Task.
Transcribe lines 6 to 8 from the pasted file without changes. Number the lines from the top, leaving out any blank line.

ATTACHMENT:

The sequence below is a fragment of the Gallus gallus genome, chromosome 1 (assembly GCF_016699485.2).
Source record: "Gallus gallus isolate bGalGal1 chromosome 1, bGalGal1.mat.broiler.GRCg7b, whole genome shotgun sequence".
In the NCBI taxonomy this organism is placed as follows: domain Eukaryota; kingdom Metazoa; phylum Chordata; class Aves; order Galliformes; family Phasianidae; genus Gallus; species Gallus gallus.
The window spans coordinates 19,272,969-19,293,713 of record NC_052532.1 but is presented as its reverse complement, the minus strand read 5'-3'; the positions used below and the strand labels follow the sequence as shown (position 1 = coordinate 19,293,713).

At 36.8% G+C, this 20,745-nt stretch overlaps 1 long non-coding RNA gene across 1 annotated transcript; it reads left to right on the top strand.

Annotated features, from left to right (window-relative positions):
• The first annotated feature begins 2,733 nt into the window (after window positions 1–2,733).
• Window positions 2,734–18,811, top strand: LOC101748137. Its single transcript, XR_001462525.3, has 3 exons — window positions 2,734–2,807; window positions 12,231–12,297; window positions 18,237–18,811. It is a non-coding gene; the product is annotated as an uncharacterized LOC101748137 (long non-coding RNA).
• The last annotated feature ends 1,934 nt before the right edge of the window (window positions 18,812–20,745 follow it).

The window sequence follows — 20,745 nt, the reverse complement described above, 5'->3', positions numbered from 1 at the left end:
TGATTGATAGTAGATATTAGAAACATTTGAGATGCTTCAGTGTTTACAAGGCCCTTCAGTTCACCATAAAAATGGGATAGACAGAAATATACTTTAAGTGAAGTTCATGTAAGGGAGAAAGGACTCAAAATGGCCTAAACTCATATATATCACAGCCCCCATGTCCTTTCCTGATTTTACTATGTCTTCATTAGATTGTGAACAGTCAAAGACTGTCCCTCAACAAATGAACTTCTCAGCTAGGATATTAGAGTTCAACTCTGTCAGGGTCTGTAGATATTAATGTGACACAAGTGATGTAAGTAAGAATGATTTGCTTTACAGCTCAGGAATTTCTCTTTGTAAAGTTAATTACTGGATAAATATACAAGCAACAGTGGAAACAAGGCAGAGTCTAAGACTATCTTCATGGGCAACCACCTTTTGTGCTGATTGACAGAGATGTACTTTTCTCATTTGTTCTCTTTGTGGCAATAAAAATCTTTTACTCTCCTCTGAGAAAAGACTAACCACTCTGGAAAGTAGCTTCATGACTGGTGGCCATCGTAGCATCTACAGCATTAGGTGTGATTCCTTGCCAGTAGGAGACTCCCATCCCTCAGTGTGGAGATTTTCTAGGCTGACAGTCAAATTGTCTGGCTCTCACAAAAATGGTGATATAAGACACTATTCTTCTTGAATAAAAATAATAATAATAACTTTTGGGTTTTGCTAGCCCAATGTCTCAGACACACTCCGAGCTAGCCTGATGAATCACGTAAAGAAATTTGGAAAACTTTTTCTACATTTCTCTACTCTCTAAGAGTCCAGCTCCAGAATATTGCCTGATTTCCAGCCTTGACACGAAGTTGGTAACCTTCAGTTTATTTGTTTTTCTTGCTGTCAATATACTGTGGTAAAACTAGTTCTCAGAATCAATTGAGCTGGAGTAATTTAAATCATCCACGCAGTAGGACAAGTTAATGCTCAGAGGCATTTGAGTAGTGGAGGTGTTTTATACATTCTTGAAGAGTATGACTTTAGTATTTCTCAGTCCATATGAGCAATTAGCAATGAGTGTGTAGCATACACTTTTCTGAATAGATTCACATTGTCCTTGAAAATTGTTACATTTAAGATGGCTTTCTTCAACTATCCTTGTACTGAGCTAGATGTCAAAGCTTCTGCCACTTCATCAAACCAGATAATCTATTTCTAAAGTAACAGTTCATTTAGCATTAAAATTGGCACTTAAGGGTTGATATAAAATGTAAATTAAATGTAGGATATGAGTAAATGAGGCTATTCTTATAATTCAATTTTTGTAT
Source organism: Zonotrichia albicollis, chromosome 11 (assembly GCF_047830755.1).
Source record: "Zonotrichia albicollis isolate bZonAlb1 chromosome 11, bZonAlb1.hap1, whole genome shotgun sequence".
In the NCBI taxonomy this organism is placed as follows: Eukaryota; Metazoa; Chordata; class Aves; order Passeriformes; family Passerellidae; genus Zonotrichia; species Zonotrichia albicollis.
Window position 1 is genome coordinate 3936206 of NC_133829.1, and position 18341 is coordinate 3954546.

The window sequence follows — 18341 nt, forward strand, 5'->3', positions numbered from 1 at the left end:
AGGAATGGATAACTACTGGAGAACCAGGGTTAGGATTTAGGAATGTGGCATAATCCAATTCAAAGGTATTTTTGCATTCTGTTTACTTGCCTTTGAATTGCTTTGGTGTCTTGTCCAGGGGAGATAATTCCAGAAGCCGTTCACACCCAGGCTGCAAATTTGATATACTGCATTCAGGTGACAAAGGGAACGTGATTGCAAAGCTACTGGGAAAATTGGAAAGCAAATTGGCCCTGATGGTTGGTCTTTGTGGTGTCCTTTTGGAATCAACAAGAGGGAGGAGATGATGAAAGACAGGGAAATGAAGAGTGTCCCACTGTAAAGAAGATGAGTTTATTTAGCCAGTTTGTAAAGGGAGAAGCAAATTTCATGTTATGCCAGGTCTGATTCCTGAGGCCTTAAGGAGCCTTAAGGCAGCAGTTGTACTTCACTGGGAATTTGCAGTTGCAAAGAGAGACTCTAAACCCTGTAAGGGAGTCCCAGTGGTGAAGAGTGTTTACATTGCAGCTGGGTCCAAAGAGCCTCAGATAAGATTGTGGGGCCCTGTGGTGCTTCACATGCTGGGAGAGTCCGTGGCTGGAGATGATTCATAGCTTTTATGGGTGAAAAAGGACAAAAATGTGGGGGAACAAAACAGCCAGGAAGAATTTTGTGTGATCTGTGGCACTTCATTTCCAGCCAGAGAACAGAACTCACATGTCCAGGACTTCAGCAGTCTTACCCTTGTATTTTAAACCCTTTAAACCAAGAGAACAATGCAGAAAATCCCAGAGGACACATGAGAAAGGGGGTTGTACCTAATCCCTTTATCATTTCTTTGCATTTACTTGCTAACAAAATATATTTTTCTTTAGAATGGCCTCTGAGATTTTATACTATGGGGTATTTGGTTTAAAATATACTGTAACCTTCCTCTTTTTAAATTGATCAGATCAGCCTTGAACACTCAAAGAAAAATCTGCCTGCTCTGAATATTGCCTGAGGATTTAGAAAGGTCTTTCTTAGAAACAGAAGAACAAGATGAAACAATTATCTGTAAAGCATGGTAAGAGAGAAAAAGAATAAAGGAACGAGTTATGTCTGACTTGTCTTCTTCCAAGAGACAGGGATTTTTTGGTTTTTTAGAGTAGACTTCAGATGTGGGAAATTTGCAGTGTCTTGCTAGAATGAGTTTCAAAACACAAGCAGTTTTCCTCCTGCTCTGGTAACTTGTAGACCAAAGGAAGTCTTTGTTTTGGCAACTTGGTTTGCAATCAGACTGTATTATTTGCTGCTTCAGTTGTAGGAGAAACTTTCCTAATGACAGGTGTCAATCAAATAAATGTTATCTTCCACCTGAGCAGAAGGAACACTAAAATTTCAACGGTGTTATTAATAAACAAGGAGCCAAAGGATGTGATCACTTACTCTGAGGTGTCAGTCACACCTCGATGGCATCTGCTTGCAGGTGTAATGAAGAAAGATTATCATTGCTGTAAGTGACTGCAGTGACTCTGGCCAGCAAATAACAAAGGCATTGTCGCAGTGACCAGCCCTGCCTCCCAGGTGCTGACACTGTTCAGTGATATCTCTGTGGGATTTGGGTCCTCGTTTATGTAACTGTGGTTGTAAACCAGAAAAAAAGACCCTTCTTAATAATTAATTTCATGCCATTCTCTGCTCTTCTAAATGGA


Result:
Annotated features, from left to right (window-relative positions):
• The first annotated feature begins 2,733 nt into the window (after window positions 1–2,733).
• Window positions 2,734–18,811, top strand: LOC101748137. Its single transcript, XR_001462525.3, has 3 exons — window positions 2,734–2,807; window positions 12,231–12,297; window positions 18,237–18,811. It is a non-coding gene; the product is annotated as an uncharacterized LOC101748137 (long non-coding RNA).